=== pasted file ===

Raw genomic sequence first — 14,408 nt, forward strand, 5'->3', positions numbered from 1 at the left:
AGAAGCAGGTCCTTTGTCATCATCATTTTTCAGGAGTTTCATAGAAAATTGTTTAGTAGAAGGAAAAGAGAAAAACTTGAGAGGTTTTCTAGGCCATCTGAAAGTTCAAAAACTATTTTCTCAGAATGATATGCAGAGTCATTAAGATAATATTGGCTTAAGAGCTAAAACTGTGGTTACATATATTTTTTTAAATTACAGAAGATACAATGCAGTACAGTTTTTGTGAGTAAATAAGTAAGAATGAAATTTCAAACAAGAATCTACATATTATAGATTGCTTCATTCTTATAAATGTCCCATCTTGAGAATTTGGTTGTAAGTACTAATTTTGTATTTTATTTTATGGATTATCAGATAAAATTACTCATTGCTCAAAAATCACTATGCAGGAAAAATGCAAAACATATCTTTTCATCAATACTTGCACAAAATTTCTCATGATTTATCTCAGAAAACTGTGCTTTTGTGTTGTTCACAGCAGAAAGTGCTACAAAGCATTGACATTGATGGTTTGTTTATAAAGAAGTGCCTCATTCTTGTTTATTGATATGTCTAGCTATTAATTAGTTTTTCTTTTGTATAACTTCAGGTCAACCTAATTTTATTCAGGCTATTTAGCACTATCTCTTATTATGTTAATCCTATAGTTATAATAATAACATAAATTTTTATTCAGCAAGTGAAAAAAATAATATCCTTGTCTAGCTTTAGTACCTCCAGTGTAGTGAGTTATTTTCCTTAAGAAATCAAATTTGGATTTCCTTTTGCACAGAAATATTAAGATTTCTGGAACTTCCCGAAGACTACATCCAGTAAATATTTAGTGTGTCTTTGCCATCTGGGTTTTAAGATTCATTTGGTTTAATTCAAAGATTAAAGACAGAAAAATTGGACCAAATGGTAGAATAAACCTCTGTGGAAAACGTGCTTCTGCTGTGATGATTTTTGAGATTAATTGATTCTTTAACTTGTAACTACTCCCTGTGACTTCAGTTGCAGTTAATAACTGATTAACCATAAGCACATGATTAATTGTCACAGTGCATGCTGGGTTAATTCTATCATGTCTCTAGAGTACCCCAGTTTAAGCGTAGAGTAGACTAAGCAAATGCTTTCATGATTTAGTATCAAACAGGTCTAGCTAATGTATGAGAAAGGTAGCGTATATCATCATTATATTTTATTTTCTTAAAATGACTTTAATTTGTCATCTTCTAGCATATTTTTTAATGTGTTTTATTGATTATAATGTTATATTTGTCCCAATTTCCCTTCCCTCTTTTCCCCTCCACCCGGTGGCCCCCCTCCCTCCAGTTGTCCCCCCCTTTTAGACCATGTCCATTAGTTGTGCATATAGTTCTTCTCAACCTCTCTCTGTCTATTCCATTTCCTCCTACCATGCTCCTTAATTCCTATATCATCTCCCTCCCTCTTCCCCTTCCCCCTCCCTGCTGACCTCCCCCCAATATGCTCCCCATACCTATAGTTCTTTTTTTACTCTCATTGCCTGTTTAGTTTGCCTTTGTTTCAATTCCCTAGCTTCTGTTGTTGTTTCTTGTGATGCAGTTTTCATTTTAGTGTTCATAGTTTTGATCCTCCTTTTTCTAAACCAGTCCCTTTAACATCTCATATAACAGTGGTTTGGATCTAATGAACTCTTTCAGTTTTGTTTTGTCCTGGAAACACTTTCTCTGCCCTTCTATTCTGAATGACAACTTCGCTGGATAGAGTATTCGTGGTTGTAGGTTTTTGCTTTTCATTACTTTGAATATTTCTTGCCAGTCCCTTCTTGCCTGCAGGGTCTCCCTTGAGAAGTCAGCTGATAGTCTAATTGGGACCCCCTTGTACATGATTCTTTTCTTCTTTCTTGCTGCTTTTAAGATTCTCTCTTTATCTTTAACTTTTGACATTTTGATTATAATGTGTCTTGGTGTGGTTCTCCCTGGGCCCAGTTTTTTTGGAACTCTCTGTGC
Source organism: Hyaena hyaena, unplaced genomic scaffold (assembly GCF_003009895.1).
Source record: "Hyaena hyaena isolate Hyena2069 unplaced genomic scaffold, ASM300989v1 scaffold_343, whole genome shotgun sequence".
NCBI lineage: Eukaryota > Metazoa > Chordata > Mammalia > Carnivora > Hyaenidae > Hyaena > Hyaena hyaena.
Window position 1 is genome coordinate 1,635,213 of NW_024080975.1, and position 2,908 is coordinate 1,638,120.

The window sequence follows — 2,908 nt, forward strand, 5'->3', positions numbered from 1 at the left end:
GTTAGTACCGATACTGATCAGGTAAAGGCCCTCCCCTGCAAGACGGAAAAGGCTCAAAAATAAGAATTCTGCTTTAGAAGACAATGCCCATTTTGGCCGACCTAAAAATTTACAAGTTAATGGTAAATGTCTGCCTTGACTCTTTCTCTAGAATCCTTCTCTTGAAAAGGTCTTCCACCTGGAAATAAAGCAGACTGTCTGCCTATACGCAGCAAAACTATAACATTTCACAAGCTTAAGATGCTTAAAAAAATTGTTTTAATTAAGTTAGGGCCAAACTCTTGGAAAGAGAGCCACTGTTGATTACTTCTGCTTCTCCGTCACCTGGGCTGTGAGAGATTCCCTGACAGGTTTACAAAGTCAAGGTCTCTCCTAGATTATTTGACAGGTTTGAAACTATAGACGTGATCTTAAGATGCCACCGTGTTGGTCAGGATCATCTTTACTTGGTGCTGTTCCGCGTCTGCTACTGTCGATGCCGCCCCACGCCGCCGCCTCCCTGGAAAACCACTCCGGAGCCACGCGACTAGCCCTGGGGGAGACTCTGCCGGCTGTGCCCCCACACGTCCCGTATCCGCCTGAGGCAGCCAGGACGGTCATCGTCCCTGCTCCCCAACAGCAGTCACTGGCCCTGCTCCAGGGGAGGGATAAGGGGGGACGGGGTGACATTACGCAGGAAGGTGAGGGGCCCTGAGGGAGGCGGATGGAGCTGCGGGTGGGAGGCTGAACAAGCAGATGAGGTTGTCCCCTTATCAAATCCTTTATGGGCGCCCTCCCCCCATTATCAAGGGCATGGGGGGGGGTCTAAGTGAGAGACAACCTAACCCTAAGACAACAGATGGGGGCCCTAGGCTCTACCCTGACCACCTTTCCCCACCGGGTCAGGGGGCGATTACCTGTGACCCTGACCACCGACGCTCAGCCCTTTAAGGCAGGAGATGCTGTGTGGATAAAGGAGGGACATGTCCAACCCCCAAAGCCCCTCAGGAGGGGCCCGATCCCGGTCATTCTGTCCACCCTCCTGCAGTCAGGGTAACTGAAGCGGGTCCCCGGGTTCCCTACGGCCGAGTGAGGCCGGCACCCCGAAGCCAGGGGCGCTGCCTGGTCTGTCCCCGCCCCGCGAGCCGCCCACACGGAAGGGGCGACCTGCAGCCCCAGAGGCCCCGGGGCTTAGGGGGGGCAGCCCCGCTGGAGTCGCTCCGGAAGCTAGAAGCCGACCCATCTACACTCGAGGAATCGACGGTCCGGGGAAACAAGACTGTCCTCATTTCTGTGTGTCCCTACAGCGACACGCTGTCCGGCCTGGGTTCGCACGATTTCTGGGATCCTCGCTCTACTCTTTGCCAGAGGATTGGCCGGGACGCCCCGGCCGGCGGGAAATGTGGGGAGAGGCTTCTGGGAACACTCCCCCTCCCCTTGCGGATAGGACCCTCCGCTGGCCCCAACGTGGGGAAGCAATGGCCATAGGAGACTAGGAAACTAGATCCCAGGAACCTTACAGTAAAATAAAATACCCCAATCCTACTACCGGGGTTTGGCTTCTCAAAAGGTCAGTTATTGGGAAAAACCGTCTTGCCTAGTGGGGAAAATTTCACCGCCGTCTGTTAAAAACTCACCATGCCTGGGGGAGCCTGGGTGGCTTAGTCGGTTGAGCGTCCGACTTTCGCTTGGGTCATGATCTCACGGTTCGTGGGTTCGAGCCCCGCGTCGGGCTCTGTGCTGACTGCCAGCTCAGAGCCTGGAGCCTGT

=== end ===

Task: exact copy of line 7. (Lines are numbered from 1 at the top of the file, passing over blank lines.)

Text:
The window sequence follows — 2,908 nt, forward strand, 5'->3', positions numbered from 1 at the left end: